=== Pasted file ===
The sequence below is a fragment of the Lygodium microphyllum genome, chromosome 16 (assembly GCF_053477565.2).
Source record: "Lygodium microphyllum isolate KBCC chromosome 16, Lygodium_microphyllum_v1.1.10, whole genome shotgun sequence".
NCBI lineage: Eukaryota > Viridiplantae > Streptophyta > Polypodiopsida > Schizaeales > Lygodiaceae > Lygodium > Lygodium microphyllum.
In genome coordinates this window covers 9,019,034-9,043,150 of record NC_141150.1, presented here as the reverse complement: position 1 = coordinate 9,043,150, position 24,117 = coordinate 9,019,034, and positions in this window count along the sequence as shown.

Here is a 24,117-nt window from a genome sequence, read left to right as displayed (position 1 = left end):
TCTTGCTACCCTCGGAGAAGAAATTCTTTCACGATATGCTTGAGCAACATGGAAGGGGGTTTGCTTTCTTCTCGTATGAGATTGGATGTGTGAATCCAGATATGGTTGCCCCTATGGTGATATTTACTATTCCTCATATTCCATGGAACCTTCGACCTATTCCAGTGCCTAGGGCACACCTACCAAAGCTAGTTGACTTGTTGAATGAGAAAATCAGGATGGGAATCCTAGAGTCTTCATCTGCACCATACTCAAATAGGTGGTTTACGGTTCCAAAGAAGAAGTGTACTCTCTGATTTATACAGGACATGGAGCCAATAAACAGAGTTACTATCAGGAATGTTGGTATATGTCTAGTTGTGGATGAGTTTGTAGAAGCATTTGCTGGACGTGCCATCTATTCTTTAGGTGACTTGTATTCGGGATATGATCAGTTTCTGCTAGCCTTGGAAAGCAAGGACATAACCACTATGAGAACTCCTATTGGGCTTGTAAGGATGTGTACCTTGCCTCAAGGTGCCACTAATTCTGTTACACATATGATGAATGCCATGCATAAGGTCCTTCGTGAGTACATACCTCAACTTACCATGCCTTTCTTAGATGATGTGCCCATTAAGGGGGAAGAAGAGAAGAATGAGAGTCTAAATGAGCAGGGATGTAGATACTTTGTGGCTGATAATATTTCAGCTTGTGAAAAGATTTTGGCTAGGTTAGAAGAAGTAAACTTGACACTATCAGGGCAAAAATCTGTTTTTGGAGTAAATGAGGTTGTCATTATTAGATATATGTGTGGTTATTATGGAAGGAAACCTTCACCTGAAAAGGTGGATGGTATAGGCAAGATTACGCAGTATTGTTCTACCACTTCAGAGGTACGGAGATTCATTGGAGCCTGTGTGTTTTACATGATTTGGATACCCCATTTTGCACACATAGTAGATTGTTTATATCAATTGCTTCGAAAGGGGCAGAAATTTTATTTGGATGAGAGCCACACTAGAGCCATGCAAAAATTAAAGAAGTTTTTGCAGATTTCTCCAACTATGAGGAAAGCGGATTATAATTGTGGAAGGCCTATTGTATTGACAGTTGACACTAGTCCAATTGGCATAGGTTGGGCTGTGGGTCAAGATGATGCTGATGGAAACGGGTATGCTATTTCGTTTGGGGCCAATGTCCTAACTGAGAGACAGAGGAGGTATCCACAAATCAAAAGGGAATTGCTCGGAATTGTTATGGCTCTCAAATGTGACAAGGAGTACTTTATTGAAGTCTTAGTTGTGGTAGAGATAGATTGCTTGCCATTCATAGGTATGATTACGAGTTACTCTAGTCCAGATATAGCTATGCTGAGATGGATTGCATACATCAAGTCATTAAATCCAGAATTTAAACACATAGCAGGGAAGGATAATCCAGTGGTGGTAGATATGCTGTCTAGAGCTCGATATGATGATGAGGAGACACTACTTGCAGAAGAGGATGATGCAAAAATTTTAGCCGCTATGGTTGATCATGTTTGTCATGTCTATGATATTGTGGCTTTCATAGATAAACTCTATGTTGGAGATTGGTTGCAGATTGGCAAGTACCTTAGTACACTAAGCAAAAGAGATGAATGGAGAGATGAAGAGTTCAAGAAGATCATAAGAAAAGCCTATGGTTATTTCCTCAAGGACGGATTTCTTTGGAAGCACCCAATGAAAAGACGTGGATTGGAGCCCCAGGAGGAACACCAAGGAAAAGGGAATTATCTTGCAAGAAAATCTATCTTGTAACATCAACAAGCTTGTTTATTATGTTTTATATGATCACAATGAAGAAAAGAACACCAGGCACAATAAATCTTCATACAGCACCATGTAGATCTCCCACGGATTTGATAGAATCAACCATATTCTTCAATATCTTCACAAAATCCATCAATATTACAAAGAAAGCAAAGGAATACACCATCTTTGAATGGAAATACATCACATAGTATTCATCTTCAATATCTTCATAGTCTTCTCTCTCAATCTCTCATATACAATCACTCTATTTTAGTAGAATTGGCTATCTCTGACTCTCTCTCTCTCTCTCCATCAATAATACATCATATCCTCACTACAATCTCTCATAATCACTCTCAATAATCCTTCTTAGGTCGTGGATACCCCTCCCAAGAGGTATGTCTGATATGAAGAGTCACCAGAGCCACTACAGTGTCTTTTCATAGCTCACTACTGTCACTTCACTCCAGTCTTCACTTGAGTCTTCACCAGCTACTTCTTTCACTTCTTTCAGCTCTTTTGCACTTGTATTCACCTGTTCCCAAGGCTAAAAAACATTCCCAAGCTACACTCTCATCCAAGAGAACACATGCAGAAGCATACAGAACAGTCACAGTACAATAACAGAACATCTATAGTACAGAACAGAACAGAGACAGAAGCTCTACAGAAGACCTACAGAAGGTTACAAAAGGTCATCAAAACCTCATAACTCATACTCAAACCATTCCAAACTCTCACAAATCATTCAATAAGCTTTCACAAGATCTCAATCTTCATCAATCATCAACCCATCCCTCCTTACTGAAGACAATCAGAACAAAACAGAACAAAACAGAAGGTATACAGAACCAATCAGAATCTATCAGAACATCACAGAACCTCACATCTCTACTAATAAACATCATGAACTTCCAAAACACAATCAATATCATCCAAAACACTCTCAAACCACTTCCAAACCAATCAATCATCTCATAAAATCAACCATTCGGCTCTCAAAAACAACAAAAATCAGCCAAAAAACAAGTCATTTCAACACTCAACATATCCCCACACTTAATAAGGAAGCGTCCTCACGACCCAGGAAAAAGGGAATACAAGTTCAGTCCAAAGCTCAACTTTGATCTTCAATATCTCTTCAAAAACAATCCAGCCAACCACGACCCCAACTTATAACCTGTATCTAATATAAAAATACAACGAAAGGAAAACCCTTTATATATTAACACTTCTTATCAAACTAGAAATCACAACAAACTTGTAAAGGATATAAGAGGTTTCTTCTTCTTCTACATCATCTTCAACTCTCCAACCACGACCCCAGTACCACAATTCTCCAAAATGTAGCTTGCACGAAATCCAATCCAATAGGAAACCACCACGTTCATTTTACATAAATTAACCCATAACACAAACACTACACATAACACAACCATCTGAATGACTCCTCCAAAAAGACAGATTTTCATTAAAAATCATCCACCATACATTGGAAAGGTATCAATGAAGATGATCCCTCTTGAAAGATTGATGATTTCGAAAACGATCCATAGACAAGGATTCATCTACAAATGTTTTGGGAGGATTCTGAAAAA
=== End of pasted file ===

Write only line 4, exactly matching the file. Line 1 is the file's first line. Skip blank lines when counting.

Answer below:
In genome coordinates this window covers 9,019,034-9,043,150 of record NC_141150.1, presented here as the reverse complement: position 1 = coordinate 9,043,150, position 24,117 = coordinate 9,019,034, and positions in this window count along the sequence as shown.